Prying Open Japan: Russia's 1852-1855 Expedition and Ivan Goncharov's Travelogue, "The Frigate Pallada (1858)"
“Prying Open Japan: Russia’s 1852-1855 Expedition and Ivan Goncharov’s Travelogue The Frigate Pallada (1858)”
British victory in the First Opium War and news of Matthew Perry’s U.S. mission to “open up” Japan prompted the imperial Russian government in 1852 to send a rival mission. The famous Russian writer Ivan Goncharov joined it as secretary to the commander, later becoming the voyage’s historian and bard. His travelogue, The Frigate Pallada (1858), titled after the expedition’s flagship, became an imperial-era bestseller. Edyta Bojanowska will discuss Goncharov’s description of Japan and of the Russians’ diplomatic negotiations with the Japanese. Poised between fact and fancy, Goncharov’s travelogue documents the mission yet also records the author’s own impressions and ideological positions. Goncharov mingles ethnographic descriptions of Japanese manners (which Soviet critics were too quick to judge as respectful and benign), with support for a muscular, militaristic imperialism. An arsenal of classic colonial tropes assists Goncharov in asserting Europe’s and Russia’s civilizing mission in Asia. The Frigate Pallada shows Russian Orientalism operating in recognizably European terms. The book’s vision of Russia’s relation to Asia proved influential in tsarist times and beyond.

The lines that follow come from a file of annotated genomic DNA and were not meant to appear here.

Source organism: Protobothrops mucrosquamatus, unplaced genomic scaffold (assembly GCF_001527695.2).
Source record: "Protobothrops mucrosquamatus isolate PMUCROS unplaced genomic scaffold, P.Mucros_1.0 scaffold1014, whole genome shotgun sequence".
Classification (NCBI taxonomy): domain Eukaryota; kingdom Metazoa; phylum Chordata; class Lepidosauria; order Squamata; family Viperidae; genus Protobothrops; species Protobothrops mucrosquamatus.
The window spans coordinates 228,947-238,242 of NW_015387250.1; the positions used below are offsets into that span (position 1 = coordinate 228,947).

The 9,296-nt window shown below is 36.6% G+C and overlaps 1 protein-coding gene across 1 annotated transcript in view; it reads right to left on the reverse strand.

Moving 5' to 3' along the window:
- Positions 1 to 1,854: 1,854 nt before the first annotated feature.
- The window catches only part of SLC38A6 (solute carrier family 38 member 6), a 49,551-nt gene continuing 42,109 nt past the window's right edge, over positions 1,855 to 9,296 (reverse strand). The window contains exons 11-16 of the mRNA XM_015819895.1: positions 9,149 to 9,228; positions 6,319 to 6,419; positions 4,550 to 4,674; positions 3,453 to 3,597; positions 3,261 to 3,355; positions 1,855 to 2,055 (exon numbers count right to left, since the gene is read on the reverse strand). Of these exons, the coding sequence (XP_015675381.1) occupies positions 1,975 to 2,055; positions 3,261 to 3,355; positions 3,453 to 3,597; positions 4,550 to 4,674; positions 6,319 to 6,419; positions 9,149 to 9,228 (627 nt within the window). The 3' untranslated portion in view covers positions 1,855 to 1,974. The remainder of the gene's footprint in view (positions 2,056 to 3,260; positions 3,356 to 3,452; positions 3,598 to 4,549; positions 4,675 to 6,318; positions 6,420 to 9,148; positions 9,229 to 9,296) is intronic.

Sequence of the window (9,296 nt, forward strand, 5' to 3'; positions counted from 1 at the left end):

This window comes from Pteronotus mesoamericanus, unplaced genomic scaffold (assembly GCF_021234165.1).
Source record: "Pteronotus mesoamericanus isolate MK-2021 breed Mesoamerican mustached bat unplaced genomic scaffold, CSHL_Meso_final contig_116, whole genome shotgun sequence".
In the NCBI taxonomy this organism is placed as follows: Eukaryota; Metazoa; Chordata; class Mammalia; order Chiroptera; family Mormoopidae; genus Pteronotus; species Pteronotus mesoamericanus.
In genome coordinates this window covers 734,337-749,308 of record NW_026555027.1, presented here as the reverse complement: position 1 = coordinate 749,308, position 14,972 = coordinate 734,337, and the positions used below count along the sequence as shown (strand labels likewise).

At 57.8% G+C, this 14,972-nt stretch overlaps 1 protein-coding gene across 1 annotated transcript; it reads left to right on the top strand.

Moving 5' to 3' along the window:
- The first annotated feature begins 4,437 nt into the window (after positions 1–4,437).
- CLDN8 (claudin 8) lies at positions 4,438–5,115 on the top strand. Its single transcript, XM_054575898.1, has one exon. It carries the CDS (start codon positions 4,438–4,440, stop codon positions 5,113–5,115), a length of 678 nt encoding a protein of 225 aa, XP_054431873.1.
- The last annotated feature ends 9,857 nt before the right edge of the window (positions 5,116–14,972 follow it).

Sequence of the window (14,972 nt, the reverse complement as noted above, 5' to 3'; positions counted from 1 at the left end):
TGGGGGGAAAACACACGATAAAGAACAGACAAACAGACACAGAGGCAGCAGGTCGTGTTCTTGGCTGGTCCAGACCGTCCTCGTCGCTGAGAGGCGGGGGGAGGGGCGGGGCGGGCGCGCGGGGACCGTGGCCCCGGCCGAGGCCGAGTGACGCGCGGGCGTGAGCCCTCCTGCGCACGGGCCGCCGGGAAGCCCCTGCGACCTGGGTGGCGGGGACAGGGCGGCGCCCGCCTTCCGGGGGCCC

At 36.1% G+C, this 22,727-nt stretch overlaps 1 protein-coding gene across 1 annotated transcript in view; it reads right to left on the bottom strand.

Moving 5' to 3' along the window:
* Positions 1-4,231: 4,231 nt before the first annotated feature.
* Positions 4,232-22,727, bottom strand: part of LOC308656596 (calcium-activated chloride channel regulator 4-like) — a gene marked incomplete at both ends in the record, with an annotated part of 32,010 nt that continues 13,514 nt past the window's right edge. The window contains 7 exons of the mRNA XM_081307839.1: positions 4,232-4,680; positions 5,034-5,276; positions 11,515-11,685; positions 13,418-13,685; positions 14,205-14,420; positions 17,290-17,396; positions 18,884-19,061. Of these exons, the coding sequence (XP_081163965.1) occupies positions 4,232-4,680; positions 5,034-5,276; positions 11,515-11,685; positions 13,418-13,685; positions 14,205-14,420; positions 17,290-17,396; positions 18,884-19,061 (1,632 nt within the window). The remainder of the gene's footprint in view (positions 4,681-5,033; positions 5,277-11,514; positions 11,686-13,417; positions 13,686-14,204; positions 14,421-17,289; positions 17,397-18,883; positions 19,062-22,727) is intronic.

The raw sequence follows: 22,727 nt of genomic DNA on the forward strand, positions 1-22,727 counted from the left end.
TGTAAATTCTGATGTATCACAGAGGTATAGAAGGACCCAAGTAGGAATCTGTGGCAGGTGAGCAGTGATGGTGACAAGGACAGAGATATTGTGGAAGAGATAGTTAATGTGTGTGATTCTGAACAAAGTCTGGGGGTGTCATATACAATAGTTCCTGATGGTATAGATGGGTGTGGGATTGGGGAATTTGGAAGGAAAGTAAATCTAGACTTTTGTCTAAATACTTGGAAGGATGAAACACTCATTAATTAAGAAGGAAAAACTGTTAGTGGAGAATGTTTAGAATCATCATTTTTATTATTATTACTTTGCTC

The talk comes from Bojanowska’s book manuscript, The Colonial World through Russian Eyes (under contract with Harvard University Press), which positions the mid-nineteenth century Russian empire in global imperial history.